Whether you're already in Norway or you're thinking about a move, your journey to learn Norwegian in 2020 starts here.
Are you ready to learn the language? Modern tools and technologies have transformed language learning the world over, but the fundamentals still remain. Here's our top tips for getting stuck into the language over the coming months.
The languages of Norway
Before you begin your language learning experience, take some time to understand the different languages spoken and used in Norway.
There are minor languages such as Sami, but even what most people consider ‘Norwegian' can be broken down into two distinct written languages: bokmål and nynorsk.
I won't get into the reasons why here, but just know that if you're struggling to understand a written article or see some spelling that you’re not expecting, this could be the explanation.
Most new students learn bokmål as it's the most commonly used variant, and is also used in most towns and cities. Nynorsk is more popular in more rural areas, particular along the west coast and in the fjord regions.
Read more: The languages of Norway
An introduction to Norwegian
Before you dive in, it's helpful to understand a little about how norsk (that's lesson one right there: How Norwegian is written in Norwegian!) has developed over the years in order to better understand how to approach your studies.
Norwegian is a North Germanic language, and one of the three Scandinavian languages that are more or less mutually intelligible. That's because they are direct descendants of the same family of Old Norse languages.
While sharing a similar history, Icelandic looks very different when printed on paper or written on the screen, yet when spoken the similarities to the Scandinavian language family become clear.
Norwegian is said to be one of the easiest languages in the world for a native English speaker to learn. The reason is that from a linguistic perspective, the languages share a huge amount: the way verbs work, word order (in many but not all cases), and a large amount of shared vocabulary.
On that point, Norwegian has a very small vocabulary. Composite words are commonplace, whereby two words are stitched together to make a new one.
It's a common practice in English too (think week + day = weekday) but it's much more prevalent in Norway. Also, because of the high English proficiency, English loan words are easily and commonly absorbed into the language.
The Norwegian alphabet
One of the most important parts of the learning experience is the Norwegian alphabet. That's because while the language has so much in common with English, the alphabet throws up a few surprises.
There are 29 letters, of which three vowels – æ ø å – are not found in English. Also some of those remaining 26 letters are only included because they appear in loan words, generally from English.
Dialects of Norwegian
Norwegian has a rich variety of regional accents and dialects. Whether they realise it or not, most Norwegian learners will be learning to speak and hear the Oslo dialect, sometimes referred to as standard Norwegian, or eastern Norwegian.
That's fine if you'll be living in Oslo or are just learning for fun, but if you plan to live in Stavanger, Bergen, Trondheim, rural Norway, or the Arctic region, you must include some local language resources into the mix!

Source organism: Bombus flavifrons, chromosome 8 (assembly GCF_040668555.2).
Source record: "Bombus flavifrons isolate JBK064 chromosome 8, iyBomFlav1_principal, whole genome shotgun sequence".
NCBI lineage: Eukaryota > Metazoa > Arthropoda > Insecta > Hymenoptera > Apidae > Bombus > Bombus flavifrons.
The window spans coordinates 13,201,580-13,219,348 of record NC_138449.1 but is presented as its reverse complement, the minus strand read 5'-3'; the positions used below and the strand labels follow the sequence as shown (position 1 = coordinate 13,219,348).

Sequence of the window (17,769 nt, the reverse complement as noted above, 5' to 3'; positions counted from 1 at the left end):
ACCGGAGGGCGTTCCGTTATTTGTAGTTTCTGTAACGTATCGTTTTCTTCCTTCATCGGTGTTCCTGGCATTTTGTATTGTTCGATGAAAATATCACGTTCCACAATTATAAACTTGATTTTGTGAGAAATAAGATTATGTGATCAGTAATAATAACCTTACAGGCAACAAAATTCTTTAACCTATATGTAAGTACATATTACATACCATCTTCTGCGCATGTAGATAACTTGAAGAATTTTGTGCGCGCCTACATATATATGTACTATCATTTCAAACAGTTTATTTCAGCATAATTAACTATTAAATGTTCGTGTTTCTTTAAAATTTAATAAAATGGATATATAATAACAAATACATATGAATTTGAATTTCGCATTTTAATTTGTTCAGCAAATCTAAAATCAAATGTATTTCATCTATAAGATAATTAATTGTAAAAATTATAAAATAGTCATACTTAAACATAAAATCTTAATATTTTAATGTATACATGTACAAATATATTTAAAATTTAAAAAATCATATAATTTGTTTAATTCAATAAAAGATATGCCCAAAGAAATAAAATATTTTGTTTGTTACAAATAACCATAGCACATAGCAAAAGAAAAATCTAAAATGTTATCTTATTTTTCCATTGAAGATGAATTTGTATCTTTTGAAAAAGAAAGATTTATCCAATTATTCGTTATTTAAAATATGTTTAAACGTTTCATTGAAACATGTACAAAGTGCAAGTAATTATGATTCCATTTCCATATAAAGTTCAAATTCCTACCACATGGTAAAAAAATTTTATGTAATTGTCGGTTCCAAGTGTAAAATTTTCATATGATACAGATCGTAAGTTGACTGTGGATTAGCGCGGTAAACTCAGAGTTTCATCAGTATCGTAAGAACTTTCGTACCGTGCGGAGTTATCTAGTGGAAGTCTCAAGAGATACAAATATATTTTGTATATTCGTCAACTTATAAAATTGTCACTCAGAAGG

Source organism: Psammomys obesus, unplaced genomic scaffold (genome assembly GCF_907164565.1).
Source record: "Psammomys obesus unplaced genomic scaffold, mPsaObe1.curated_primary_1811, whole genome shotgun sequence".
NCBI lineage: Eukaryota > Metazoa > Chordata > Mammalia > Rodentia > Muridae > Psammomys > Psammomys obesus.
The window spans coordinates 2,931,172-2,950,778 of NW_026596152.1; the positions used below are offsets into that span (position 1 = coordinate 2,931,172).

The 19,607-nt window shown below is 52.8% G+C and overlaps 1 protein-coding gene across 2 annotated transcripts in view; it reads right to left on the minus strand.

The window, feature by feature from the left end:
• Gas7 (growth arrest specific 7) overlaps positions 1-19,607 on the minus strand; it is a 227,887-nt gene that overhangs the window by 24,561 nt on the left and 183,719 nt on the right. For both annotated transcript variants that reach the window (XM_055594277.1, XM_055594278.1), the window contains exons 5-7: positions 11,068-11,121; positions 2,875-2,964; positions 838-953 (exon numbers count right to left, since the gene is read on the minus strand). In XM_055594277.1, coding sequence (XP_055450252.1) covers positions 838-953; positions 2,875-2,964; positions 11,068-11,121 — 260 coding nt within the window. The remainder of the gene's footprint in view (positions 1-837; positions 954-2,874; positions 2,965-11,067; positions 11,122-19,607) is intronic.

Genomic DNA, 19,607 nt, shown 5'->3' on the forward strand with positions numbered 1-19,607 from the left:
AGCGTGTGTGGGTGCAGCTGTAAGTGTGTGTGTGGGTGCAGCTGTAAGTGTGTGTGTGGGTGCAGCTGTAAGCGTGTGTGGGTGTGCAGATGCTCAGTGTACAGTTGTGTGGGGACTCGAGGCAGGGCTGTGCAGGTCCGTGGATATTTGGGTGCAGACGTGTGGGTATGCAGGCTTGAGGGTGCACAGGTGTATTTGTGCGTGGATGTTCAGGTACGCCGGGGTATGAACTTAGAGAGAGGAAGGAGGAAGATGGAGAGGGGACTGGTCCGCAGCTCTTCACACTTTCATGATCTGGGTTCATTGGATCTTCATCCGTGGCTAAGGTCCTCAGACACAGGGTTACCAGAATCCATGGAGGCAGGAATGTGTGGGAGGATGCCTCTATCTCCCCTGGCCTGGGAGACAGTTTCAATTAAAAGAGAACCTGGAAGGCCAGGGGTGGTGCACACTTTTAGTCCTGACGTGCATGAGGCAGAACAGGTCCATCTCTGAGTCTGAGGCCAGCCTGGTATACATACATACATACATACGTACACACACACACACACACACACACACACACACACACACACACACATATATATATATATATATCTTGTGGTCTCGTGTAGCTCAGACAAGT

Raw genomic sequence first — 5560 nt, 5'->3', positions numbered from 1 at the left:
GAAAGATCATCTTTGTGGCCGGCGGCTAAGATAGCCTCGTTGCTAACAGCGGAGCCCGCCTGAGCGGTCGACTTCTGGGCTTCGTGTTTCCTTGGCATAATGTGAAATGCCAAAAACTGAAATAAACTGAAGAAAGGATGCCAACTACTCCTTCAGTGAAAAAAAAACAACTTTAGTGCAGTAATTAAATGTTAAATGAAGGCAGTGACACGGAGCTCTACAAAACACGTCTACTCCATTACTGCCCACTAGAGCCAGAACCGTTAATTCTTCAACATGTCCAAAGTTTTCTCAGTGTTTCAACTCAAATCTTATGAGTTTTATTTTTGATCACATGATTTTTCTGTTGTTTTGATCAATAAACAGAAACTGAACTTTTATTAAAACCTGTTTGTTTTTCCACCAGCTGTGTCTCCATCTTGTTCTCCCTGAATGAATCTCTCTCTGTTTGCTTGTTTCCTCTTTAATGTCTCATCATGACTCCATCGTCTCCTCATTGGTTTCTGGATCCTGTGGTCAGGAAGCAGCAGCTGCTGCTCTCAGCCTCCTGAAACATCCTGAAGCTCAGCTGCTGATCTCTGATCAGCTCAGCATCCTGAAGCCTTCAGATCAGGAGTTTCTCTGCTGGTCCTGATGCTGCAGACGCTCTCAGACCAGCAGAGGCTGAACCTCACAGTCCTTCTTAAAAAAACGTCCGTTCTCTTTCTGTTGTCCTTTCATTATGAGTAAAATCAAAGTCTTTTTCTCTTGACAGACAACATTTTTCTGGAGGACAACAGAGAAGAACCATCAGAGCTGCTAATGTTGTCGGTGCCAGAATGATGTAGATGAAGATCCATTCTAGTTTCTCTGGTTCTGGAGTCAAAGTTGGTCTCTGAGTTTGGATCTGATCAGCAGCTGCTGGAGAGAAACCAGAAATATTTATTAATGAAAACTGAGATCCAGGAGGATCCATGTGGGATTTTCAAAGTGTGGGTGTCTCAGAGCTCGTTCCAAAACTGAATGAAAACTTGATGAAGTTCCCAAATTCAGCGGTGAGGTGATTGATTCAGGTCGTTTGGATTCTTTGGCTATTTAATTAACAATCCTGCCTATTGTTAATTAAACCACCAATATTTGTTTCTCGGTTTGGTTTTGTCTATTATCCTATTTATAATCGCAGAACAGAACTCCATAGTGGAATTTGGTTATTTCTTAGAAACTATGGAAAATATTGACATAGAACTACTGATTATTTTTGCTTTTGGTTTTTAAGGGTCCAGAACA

One of the more difficult dialects for beginners to get to grips with is Trøndersk, a group of dialects spoken in Trondheim and around central Norway. Wikipedia says it's mostly characterised “by the use of apocope, palatalisation and the use of retroflex flaps (thick L)”, but most ordinary people say it just sounds funny.
How to Learn Norwegian
There is no single best language learning technique, because all our brains work a little differently! What works for one person may not always work for another.
However, what will drastically increase your chances of achieving your goal is to combine several techniques. Here are a list of best practices that you should consider including in your plan.
Yes, really. This is especially relevant if you haven't ever studied a foreign language, or haven't learned one for years. Understanding the structure of English makes it so much easier to take on board the unique aspects of other languages.
So if you don't know your past participles from your subject-verb agreements, take a moment to brush up on your native tongue. It will be time well spent!
It's also a useful exercise for non-native speakers as you'll almost always need to learn Norwegian through English, no matter your native language.
Find a study partner
Learning on your own is inefficient. You may make great progress with reading comprehension, but you'll find your listening and speaking abilities will quickly fall behind.
We've found the best tactic for keeping your skill levels up across the board, not to mention keeping yourself motivated, is to find a study partner. Thanks to the internet, this is easy to do even if you're not in Norway.
If you're lucky enough to speak a language other than English, you'll have no problem finding a Norwegian study partner who is desperate to practice their Spanish, German or Italian.
If English is your only language things may be trickier, but if you find a Norwegian student working at university level, you can always offer to proofread their English assignments in return for some conversational practice in Norwegian.
In most Norwegian towns and cities, you'll find language cafes. These are designed for new arrivals to practice speaking and listening in Norwegian, and are often run by Norwegians only too willing to help out a newcomer.